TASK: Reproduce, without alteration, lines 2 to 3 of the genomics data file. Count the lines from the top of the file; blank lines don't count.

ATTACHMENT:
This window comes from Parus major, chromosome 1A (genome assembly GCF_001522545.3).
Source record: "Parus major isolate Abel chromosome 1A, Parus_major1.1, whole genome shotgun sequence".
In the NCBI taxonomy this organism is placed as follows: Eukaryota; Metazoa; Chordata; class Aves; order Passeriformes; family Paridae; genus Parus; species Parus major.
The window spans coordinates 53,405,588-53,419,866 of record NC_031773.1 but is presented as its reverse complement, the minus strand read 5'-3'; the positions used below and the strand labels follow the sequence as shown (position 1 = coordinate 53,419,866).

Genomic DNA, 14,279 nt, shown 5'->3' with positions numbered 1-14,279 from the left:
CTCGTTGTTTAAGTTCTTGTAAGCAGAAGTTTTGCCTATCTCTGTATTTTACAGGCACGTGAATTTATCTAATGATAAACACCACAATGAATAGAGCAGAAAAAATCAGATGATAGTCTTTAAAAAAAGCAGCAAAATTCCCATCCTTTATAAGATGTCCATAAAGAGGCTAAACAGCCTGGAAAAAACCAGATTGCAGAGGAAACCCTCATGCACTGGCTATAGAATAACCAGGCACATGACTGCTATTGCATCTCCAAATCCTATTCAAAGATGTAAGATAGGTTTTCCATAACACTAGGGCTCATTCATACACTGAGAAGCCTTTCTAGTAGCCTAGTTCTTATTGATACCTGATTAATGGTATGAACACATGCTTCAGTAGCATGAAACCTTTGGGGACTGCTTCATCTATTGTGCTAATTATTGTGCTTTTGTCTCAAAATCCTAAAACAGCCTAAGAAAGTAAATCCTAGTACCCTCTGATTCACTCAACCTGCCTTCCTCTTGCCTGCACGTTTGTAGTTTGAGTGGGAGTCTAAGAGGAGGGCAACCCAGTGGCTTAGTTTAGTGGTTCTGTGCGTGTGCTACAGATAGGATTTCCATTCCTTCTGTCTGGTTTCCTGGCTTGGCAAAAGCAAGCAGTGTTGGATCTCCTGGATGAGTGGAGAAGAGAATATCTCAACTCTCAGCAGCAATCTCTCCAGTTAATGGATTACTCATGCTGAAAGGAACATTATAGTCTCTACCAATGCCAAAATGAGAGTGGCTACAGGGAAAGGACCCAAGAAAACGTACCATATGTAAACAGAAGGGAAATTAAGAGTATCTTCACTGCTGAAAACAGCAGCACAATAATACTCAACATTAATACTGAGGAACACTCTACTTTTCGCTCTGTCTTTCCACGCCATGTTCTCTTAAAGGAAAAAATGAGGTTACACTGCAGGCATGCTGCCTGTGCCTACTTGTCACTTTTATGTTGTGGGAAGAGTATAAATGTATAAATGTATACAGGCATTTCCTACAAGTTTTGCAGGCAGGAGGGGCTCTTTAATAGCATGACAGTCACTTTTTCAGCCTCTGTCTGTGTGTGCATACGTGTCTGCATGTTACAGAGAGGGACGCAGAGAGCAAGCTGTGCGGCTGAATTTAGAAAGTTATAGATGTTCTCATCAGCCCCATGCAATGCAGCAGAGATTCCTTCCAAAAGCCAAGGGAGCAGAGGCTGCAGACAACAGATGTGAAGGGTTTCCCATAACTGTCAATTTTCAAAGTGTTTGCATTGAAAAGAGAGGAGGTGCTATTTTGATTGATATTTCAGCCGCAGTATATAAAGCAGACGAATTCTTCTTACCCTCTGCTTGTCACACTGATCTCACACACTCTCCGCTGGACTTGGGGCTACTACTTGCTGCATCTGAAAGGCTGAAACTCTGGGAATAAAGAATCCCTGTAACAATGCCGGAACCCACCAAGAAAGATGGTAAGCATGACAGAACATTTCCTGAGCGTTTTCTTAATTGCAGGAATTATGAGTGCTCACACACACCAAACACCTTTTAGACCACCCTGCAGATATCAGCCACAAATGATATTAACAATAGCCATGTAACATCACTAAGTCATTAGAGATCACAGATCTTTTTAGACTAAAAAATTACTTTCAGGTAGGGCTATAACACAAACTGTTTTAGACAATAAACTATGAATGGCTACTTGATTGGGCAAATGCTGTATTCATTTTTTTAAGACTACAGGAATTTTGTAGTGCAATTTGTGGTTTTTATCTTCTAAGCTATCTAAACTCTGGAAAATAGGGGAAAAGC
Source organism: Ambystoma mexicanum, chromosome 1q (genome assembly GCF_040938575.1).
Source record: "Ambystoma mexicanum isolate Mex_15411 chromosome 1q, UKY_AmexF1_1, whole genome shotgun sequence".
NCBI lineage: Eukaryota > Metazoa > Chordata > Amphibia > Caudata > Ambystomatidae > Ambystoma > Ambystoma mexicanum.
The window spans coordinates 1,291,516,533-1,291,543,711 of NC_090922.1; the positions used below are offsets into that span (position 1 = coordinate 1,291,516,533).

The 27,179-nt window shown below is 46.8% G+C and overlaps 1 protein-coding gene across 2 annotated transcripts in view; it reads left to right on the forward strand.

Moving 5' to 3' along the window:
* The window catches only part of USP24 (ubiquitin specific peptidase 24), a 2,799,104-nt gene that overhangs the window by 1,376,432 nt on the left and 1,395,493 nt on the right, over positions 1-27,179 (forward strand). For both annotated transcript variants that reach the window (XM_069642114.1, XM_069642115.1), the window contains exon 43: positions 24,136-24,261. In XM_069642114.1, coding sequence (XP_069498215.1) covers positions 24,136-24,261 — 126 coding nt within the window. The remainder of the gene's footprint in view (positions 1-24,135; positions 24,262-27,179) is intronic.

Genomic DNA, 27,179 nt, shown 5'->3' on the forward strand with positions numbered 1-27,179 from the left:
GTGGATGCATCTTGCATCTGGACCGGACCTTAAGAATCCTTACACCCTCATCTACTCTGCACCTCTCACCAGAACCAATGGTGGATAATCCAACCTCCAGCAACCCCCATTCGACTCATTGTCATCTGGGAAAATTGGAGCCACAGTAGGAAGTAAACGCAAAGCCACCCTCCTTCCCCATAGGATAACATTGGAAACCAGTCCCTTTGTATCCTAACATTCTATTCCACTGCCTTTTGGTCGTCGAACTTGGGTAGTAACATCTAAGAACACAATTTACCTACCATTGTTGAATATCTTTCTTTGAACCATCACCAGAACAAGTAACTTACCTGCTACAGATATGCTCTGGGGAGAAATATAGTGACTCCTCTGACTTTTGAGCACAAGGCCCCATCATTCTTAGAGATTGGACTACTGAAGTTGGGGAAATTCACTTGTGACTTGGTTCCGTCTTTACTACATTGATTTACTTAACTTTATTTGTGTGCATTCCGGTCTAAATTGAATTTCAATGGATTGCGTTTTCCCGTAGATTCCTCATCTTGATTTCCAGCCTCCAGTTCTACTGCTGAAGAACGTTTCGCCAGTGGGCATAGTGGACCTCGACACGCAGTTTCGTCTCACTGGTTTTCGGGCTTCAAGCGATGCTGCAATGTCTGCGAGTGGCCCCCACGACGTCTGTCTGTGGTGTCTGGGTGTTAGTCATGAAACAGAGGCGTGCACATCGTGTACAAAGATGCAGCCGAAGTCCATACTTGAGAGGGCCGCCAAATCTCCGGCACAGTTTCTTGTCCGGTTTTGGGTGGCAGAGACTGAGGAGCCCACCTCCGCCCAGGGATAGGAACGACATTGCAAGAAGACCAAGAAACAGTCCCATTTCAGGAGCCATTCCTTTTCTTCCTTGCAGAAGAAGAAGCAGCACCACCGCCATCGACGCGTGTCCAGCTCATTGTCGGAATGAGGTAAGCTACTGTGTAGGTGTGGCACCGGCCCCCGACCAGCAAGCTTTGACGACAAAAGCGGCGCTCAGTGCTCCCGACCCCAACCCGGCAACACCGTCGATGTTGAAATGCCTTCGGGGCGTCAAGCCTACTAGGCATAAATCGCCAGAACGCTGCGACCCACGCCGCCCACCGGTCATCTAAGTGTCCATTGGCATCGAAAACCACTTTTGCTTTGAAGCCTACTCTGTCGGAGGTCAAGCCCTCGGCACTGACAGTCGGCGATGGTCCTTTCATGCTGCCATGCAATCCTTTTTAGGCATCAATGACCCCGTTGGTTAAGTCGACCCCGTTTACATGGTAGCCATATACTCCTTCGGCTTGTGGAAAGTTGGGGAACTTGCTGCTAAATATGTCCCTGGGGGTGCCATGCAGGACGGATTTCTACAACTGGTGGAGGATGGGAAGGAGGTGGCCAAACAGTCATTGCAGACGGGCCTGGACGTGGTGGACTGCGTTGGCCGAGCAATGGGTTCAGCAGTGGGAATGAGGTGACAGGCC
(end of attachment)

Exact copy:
Source record: "Parus major isolate Abel chromosome 1A, Parus_major1.1, whole genome shotgun sequence".
In the NCBI taxonomy this organism is placed as follows: Eukaryota; Metazoa; Chordata; class Aves; order Passeriformes; family Paridae; genus Parus; species Parus major.